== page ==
Among the guests was Gerard Lessard, OP, who brought a poem of his own. If someone says he's going to read us an original poem, something inside me seizes up because it's generally going to be awful, but this one is really fine and with his permission I'm sharing it. It originally appeared in a free ebook of poems contending for the OPrize for Poetry (a contest among Dominicans).
Fr. wrote this in 2009 while vacationing on a lake in New Hampshire and staring into the night sky. He found that even apparently dark patches, if you gazed long enough, revealed more stars. And he'd just finished Cardinal Schonborn's book on Cosmology, which points out among other things that gold is in every human body, and yet it cannot be created through any process but that of a star's implosion....
Gerard A Lessard, OP Summer 2009
How wide I wonder is creation’s bond!
Therein the blackest breach between the stars,
Behold some countless worlds in realms beyond!
Now royal Venus comes dismissing Mars,
Her twinkling train anoints the teaming lake.
Did God make all of this for human sake?
So scant in such a firmament are we,
Yet not without significance we pray,
For what a precious power ponders free,
By wit to soar above the vast array.
Exploding suns bequeathed new elements,
But God confers his zest with testaments.
On distant planets, naught is found alive,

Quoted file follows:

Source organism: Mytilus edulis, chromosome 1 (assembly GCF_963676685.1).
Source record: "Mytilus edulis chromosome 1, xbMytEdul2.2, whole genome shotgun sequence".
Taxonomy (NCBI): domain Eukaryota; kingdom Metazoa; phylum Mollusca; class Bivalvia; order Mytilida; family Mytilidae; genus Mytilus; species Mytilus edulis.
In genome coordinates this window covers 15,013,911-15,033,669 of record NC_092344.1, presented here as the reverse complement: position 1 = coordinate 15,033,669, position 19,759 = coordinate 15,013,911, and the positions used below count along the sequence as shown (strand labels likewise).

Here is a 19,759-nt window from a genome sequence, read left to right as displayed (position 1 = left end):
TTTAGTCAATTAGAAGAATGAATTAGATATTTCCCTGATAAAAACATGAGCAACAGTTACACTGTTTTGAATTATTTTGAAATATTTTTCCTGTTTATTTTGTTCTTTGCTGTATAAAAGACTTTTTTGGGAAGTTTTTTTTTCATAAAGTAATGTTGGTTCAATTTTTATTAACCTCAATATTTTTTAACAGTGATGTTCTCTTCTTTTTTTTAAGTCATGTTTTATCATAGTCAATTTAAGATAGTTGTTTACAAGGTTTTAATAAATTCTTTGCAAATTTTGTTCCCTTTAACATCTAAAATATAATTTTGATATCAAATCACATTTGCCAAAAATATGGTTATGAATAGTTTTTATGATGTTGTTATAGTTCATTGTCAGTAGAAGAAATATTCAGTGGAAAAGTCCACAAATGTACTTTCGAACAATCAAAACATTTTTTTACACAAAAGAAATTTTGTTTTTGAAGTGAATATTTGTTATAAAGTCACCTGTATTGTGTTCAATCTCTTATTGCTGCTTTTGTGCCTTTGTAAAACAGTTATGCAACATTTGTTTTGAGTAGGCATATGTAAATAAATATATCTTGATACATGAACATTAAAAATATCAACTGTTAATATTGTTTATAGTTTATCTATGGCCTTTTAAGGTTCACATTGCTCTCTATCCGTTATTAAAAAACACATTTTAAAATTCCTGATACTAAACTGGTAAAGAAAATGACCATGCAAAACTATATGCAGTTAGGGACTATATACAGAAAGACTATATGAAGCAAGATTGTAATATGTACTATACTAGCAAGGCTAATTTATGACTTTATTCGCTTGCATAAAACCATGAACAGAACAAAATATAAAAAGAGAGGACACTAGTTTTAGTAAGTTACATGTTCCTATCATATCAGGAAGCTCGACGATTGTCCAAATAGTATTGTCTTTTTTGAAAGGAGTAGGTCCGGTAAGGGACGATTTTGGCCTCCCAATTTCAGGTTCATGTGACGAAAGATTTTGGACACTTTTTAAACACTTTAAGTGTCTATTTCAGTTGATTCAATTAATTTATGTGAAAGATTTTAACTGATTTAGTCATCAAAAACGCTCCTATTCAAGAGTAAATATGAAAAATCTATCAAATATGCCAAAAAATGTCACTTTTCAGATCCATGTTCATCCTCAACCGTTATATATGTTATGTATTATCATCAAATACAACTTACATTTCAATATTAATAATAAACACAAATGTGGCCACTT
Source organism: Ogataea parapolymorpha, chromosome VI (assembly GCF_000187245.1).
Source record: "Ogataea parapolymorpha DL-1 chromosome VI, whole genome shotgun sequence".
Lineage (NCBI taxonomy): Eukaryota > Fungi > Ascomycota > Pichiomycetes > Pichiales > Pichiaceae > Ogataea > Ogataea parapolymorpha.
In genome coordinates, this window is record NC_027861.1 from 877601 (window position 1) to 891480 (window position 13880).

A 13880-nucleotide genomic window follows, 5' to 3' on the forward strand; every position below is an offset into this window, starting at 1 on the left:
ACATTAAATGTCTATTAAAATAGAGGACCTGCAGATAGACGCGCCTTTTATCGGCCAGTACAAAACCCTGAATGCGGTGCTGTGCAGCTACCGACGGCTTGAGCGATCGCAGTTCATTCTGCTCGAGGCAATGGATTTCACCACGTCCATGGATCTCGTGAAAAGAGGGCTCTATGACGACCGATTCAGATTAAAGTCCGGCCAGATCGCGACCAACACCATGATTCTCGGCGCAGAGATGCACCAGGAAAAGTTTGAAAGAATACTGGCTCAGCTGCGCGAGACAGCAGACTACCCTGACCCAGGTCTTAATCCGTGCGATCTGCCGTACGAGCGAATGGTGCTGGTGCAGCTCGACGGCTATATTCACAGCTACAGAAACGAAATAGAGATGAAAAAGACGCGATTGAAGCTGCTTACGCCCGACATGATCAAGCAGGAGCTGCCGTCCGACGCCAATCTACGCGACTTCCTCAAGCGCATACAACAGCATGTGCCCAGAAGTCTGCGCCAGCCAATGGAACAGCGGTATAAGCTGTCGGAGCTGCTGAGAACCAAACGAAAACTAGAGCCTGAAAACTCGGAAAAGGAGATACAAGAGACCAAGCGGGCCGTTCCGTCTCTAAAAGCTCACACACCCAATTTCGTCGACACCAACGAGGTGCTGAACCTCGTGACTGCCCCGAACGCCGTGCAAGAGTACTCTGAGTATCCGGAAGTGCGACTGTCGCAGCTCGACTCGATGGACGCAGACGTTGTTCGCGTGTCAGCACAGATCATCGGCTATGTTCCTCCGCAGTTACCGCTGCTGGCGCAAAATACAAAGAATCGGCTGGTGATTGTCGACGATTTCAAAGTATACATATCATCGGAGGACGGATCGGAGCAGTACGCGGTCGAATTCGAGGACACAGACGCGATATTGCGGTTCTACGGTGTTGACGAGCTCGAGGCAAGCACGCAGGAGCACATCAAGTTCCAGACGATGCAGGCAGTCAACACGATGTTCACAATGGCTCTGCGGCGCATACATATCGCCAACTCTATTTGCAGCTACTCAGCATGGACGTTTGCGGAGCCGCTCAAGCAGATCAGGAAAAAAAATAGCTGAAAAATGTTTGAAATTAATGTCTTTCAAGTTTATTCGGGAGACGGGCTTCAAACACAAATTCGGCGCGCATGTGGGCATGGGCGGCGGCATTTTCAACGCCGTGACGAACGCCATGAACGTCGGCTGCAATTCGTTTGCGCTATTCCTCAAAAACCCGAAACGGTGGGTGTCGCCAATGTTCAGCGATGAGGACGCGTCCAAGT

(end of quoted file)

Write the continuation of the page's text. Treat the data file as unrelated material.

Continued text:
For life’s a single gift within our midst.
Not always but the fittest do survive.
Not always too do missing links exist.
Our common origin did not preclude
That earth with senior species God renewed.
We see how things evolve from age to age,
And marvel at the progress of our race,
Yet facts do not refute the Sacred Page,
While weeds and wheat together grow in place.
Beginning with a bang, soon time will end,
When angels plying sickles rightly rend.
Yet providence upholds us even now,
Preserving well the persons of His kind.
Although we may not tell what, why and how,
God implements the plan He has in Mind.
So even bad events will turn out well,
Yet only if we’re sorry that we fell.
As central microcosms though we seem,
Amid emotive souls and rigid bone,
The universal Axis can redeem,
The God-Man recreating hearts of stone.
It’s neither myth nor magic to believe
Our banishment from Eden He’ll relieve.
Our Lady like the moon reflects Her Son,
While in white constellations swathed like lace,
A blazing orb embodies everyone,
Though some have died in frigid outer space.
From stardust newborn babes obtain design
To be creators who in heaven shine.